January 27, 2012
It's Time to Ban Sentences of Life Without Parole for Juveniles
photo by Steve Liss
Are you the same person you were when you were 14 years old?
Or have you gained some insight and wisdom, and become more responsible since then? With few exceptions, we all experience dramatic changes in the way we think and handle ourselves as we move into adulthood. But what if a 14-year-old makes a terrible decision that he can't take back—something that resulted in the death of another person? Does the fact that he made a horrible decision suddenly erase his innate capacity for change? Settled research says no.
Studies show that children do not possess the same levels of judgment, impulse control, or ability to assess risks or long-term consequences as an adult. Laurence Steinberg, Distinguished University Professor at Temple University, observed, "It's as if the accelerator is pressed to the floor before a good braking system is in place." In the last six years, the United States Supreme Court recognized these attributes of youth and banned the use of adult sentences to punish juvenile offenders. In 2005, the Court abolished the juvenile death penalty for all juveniles under eighteen years of age who have been convicted of murder. In 2010, the Court abolished sentences of life without parole for juveniles convicted of non-homicide crimes. Just last year, relying on the same research findings, the Court ruled that a child's age is relevant to the Miranda custody analysis.
This spring, the Court will consider whether teens should be sentenced to life wihout parole in two homicide cases, Jackson v. Hobbs and Miller v. Alabama. Juvenile Law Center recently filed an amicus brief before the Court in support of Jackson and Miller, both sentenced to die in prison following convictions for murder. Writing on behalf of 90 advocacy organizations and academic scholars across the country, Juvenile Law Center and its amici are challenging the constitutionality of life without parole sentences imposed on juveniles (JLWOP) even in homicide cases. We argue that different sentencing principles govern the Court's analysis of this punishment under current Eighth Amendment jurisprudence. Our argument notes the Court's recent adoption of developmental and neuroscientific research demonstrating youths' unique developmental characteristics. The Court recognizes that 'kids are different' from adults in constitutionally relevant ways, and are much more amenable to change and rehabilitation; imposing life sentences without the possibility of parole on juveniles is cruel and unusual punishment in violation of the Eighth Amendment.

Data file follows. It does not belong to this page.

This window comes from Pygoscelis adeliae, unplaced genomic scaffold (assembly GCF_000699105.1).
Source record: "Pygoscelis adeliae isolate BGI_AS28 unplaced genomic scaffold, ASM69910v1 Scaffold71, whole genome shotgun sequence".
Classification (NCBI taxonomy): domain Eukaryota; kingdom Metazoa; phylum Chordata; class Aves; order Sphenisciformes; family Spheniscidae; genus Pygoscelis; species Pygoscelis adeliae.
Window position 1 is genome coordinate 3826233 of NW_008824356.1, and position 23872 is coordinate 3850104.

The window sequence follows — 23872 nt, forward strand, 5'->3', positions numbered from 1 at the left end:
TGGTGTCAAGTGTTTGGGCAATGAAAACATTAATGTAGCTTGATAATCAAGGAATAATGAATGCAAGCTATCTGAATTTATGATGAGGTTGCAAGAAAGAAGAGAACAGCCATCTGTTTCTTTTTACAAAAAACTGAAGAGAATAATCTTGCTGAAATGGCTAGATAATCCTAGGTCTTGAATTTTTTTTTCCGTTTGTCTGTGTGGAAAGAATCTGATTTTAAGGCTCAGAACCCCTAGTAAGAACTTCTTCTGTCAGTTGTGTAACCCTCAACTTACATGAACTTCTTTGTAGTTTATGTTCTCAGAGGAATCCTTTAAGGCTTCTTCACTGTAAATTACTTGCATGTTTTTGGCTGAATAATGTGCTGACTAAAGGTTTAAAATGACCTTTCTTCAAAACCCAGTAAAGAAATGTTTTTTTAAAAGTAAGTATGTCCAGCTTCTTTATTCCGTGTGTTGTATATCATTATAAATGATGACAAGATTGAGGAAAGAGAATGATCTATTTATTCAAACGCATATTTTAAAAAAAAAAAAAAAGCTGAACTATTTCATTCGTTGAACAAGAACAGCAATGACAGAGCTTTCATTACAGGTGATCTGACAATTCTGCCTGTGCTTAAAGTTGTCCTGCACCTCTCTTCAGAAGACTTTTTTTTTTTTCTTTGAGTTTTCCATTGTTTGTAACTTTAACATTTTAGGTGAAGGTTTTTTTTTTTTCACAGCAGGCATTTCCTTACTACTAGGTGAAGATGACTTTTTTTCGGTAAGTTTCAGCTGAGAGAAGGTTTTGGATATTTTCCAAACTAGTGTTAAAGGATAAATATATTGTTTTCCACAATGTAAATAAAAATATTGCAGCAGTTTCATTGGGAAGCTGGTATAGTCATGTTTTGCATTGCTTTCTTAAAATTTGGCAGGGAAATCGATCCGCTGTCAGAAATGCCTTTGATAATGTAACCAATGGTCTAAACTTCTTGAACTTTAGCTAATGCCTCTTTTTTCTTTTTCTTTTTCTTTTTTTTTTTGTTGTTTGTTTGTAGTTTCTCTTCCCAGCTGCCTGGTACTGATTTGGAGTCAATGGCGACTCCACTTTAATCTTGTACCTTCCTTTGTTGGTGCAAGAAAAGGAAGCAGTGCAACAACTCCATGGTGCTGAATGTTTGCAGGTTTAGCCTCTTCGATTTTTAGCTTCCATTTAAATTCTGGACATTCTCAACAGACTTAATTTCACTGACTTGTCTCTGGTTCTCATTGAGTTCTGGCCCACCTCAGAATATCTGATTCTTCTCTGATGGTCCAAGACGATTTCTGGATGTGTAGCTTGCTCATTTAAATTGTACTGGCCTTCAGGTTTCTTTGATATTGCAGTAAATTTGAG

Despite worldwide recognition and understanding that children should not be treated the same as adults, there are currently over 2,570 U.S. citizens serving life in prison without the possibility of parole for crimes they committed when they were 17 or younger, some as young as 13 years of age. Nearly 20% of these individuals have been sentenced to die in Pennsylvania's prisons. Mandatory sentencing guidelines in many states dictate that children who commit certain crimes automatically face the same life without the possibility of parole sentence as an adult. The United States is the only country in the world that allows children to be treated the same as adults, which also means Pennsylvania leads the world in meting out such sentences. Seven states have independently taken steps to officially banish JLWOP and five other states, while not taking legislative action, effectively banished the practice by refusing to impose JLWOP sentences.
Anyone who remembers being a teenager or who is a parent knows that children are not the same as adults and should not be treated as such. State and federal laws reflect these differences in nearly every other area of law and policy—14-year-olds are not permitted to drive, buy cigarettes, vote, or serve in the military. Research also reveals that young people who commit crimes are much more likely to reform their behavior and have a better chance at rehabilitation than adults, yet most states refuse to acknowledge these developmental differences when it comes to criminal law.
'Adult time for adult crime' is a hollow slogan that the Supreme Court has roundly rejected, writing just last term that 'children are not miniature adults.' Sentencing schemes that don't allow for the consideration of the mitigating factors of youth are incompatible with law and science. Neither appellants nor amici in the Supreme Court cases argue that all juveniles should receive parole. We do argue, however, that every juvenile should have the opportunity to be considered for parole.
It's time to end this barbaric sentence.